My primary reason for thinking so is that we don’t want to adopt a policy as a country that all a person need do, if he or she wants another person dead, is to call up the police and make a false claim against that person, thereby “siccing” the police on them like a trained attack dog. Police officers are human beings with human abilities like empathy and critical thinking, and should be expected to exercise those abilities. If all that is required is a simple accusation > locate and kill logic string, then we should scrap police entirely in favor of enforcement droids such as ED-209 from the movie Robocop.
Ah, but you might say, they didn’t simply locate and kill Andrew Finch! They surrounded his house and aimed guns at him, yes, but no shot was fired until Finch had disobeyed police orders by lowering his arms!
I would like you to imagine spending a quiet evening at home with your family, as Andrew Finch was that night. You hear a noise outside, and go out onto the porch to investigate. Immediately you hear a bunch of voices yelling at you. There are bright lights, probably some of them blinding you, and you have no earthly idea what is going on. The voices are yelling over each other, and it’s difficult to understand what they’re saying. You’re probably hoping it’s the police, because you didn’t do anything wrong and the police wouldn’t shoot you for the heck of it, would they?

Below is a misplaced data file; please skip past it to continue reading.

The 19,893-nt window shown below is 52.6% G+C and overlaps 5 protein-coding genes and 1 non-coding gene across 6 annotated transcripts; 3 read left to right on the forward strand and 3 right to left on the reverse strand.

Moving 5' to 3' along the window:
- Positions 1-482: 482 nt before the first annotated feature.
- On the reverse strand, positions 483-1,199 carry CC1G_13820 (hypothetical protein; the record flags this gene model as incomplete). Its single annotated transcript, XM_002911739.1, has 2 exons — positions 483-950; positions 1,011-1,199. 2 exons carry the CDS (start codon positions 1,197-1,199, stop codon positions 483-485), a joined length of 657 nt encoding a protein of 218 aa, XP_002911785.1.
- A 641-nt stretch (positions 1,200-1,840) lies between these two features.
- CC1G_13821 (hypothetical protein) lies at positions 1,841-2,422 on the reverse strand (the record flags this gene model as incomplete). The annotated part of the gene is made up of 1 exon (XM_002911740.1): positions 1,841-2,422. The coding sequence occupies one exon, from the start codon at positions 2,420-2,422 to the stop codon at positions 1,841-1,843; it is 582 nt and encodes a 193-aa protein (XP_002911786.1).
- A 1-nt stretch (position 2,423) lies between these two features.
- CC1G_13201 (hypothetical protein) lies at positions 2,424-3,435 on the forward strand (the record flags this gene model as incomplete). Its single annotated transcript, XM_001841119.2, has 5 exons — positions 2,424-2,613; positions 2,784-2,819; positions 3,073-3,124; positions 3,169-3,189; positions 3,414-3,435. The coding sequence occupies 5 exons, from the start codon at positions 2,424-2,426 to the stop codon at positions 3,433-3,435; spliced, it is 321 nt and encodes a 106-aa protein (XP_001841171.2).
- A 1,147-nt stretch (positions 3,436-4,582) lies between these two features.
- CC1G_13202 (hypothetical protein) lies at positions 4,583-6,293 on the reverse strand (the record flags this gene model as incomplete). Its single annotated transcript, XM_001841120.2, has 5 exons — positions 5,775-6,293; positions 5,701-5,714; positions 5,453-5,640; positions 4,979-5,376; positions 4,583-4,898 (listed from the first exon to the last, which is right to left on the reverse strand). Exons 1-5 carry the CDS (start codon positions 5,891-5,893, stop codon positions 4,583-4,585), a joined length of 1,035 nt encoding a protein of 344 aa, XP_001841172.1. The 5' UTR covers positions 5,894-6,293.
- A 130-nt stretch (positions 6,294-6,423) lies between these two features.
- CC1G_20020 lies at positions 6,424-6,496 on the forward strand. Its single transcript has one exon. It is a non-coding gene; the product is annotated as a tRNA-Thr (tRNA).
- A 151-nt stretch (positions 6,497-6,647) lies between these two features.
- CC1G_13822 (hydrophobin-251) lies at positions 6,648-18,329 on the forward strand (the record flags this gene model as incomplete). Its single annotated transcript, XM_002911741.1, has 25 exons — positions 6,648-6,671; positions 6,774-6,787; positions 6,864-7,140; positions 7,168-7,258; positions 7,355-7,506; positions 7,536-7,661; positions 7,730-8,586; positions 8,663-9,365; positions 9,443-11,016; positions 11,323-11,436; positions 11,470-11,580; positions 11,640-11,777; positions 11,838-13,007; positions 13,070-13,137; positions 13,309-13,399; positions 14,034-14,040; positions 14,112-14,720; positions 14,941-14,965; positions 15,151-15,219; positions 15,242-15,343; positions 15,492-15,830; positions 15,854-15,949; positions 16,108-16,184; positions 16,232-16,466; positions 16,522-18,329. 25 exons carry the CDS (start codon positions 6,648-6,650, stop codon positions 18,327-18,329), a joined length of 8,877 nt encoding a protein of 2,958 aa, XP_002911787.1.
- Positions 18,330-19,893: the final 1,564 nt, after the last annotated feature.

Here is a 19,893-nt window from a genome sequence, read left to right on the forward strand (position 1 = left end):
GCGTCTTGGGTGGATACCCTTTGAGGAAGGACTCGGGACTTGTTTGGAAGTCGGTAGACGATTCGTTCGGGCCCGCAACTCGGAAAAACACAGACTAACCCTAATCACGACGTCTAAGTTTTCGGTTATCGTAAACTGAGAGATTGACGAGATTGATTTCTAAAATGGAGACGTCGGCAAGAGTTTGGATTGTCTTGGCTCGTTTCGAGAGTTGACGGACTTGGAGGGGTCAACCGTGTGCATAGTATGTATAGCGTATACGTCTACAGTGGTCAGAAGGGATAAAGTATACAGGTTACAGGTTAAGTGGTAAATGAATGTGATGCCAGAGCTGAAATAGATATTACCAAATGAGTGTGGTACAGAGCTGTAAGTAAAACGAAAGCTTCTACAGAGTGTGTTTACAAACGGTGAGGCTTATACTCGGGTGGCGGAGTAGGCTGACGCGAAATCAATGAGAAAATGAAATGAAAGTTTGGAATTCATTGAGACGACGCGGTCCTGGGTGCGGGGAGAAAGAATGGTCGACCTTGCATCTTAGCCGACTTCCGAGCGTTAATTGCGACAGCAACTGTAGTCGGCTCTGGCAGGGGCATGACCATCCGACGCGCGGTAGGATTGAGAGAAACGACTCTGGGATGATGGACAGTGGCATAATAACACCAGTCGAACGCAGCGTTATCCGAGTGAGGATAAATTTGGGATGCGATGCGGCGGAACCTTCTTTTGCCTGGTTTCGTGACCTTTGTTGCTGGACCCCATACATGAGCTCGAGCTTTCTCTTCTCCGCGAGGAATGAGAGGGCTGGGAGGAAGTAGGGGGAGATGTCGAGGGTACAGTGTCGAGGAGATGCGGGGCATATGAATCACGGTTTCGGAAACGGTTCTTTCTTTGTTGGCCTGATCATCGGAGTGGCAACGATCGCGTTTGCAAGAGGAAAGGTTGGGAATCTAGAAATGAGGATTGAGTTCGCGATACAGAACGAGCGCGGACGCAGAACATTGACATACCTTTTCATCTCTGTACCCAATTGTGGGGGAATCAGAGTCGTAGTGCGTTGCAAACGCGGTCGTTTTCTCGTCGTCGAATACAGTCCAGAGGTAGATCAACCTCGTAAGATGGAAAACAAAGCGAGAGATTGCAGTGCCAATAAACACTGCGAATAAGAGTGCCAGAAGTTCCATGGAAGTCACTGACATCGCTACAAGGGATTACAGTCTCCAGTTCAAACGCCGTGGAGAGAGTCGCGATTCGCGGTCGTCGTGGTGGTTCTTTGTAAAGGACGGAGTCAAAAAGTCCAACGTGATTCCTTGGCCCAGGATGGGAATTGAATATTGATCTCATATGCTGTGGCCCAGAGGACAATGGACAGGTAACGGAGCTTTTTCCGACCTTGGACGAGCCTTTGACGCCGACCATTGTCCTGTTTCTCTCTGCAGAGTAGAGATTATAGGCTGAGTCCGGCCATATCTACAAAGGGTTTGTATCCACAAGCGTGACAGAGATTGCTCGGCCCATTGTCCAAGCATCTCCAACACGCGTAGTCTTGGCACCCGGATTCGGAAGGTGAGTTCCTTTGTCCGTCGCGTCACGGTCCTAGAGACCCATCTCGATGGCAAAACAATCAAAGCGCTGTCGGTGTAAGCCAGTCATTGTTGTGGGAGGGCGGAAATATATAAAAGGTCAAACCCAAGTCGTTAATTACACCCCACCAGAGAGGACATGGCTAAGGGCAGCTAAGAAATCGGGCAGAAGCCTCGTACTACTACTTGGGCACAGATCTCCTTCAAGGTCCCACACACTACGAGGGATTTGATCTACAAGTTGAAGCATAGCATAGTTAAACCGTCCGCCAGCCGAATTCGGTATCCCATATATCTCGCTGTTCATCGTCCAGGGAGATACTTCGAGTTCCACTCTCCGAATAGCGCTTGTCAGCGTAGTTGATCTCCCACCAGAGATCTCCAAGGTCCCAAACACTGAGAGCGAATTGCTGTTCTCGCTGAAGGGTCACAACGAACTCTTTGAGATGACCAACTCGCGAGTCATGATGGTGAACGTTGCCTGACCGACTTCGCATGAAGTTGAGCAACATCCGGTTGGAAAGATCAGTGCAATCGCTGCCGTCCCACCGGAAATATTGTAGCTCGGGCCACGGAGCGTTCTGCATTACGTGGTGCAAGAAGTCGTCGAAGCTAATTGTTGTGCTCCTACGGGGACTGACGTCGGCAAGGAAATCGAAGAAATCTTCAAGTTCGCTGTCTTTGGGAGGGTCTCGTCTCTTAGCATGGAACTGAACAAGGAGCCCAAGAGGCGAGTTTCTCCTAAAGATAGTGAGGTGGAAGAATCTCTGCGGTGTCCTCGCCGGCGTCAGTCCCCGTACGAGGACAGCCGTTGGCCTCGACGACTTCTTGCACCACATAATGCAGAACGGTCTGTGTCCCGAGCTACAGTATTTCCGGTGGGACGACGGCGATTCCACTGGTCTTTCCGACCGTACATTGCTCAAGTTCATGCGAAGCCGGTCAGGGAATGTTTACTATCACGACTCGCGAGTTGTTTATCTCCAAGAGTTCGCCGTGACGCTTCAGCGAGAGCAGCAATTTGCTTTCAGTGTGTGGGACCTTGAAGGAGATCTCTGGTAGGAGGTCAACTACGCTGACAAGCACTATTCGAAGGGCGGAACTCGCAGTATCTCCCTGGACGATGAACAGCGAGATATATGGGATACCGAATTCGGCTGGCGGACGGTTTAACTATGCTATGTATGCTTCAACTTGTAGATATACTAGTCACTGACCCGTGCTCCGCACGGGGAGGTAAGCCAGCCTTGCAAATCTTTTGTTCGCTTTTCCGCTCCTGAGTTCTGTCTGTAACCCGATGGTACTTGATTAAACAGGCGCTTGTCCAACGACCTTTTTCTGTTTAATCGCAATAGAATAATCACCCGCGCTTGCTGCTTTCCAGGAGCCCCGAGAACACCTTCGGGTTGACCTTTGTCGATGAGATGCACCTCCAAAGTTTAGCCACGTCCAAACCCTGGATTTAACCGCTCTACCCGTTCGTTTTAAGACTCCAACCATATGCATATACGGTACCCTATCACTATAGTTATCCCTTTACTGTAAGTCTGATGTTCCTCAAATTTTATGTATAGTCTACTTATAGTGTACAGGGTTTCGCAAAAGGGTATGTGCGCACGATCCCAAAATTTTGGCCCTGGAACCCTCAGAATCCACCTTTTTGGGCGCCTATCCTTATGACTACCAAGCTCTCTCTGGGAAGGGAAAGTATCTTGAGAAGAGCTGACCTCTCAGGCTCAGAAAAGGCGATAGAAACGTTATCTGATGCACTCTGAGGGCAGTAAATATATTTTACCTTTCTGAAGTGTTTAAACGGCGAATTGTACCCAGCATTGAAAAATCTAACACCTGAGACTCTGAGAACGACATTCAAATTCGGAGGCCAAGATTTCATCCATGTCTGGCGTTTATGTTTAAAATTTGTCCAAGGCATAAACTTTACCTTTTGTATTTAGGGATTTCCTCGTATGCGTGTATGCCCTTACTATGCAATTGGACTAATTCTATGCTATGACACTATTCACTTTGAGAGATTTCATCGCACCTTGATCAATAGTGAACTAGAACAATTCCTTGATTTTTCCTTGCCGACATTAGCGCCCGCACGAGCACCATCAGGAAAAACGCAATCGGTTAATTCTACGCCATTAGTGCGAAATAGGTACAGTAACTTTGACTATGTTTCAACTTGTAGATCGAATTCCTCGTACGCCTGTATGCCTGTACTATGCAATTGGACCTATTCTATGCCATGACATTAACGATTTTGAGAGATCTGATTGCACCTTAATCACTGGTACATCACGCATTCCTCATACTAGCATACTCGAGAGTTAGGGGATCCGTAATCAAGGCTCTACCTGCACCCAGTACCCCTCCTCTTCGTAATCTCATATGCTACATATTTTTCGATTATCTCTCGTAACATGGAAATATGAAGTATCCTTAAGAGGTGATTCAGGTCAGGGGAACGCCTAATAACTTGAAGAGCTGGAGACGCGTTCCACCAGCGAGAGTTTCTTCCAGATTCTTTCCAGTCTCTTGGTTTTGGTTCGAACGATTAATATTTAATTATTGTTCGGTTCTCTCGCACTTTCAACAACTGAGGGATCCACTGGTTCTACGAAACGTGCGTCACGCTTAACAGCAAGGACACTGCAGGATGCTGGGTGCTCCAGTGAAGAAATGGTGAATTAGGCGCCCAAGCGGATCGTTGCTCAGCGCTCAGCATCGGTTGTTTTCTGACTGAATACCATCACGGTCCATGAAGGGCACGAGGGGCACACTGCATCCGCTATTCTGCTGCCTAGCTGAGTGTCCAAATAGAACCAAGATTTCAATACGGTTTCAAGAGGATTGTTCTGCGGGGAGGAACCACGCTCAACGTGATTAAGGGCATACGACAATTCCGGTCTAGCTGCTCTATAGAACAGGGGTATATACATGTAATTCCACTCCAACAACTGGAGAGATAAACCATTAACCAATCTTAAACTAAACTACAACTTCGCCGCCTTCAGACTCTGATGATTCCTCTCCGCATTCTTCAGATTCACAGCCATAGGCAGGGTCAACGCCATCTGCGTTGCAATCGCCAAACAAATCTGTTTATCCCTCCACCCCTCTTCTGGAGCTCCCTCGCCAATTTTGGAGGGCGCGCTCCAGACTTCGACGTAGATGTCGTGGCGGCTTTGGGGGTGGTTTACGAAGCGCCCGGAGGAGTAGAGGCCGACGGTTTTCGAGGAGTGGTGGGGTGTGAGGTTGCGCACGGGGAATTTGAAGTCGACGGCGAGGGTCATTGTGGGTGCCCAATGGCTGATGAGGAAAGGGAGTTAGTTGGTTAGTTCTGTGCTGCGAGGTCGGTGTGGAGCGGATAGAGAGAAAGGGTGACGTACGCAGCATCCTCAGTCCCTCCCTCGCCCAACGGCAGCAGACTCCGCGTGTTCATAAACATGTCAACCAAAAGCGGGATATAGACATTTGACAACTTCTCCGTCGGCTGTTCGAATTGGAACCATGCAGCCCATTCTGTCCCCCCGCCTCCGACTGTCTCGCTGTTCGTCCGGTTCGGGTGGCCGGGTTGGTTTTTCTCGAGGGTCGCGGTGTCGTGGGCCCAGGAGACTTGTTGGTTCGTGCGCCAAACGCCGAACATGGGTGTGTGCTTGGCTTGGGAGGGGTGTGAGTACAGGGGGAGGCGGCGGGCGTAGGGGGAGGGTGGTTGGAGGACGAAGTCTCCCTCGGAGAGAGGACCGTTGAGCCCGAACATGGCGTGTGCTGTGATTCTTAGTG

Something has got to be catastrophically wrong, but you don’t know what. You put your hands up over your head, but then…something causes you to lower them again.
Maybe it sounded like one of the yelling voices was telling you to.
Maybe it sounded like they were asking you to get on the ground, so you were moving in that direction.
Maybe an injury makes it painful to hold your arms up high.